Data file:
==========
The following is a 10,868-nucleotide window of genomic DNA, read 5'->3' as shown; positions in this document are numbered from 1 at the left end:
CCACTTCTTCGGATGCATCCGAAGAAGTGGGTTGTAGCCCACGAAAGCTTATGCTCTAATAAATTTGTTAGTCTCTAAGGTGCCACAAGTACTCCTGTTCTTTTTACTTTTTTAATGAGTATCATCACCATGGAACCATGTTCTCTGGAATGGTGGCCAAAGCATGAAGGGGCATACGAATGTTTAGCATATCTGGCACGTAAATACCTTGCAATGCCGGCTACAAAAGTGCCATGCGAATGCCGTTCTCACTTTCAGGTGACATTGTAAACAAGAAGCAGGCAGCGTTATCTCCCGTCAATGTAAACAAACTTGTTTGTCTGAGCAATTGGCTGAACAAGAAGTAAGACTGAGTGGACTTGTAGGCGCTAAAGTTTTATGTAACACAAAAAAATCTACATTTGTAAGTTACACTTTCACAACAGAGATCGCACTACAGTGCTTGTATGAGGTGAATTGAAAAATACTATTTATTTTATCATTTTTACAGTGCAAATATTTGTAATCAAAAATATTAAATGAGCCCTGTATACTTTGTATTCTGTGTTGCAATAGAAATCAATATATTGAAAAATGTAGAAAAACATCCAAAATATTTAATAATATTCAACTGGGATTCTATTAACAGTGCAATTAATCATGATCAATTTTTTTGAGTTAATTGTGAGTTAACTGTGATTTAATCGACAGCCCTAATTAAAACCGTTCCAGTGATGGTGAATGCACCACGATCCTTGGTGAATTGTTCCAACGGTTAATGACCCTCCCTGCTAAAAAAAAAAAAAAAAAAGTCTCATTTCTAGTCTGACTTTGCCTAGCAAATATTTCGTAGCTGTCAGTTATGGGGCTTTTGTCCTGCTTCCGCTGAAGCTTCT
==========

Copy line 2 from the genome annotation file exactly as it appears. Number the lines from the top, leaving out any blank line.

CCACTTCTTCGGATGCATCCGAAGAAGTGGGTTGTAGCCCACGAAAGCTTATGCTCTAATAAATTTGTTAGTCTCTAAGGTGCCACAAGTACTCCTGTTCTTTTTACTTTTTTAATGAGTATCATCACCATGGAACCATGTTCTCTGGAATGGTGGCCAAAGCATGAAGGGGCATACGAATGTTTAGCATATCTGGCACGTAAATACCTTGCAATGCCGGCTACAAAAGTGCCATGCGAATGCCGTTCTCACTTTCAGGTGACATTGTAAACAAGAAGCAGGCAGCGTTATCTCCCGTCAATGTAAACAAACTTGTTTGTCTGAGCAATTGGCTGAACAAGAAGTAAGACTGAGTGGACTTGTAGGCGCTAAAGTTTTATGTAACACAAAAAAATCTACATTTGTAAGTTACACTTTCACAACAGAGATCGCACTACAGTGCTTGTATGAGGTGAATTGAAAAATACTATTTATTTTATCATTTTTACAGTGCAAATATTTGTAATCAAAAATATTAAATGAGCCCTGTATACTTTGTATTCTGTGTTGCAATAGAAATCAATATATTGAAAAATGTAGAAAAACATCCAAAATATTTAATAATATTCAACTGGGATTCTATTAACAGTGCAATTAATCATGATCAATTTTTTTGAGTTAATTGTGAGTTAACTGTGATTTAATCGACAGCCCTAATTAAAACCGTTCCAGTGATGGTGAATGCACCACGATCCTTGGTGAATTGTTCCAACGGTTAATGACCCTCCCTGCTAAAAAAAAAAAAAAAAAAGTCTCATTTCTAGTCTGACTTTGCCTAGCAAATATTTCGTAGCTGTCAGTTATGGGGCTTTTGTCCTGCTTCCGCTGAAGCTTCT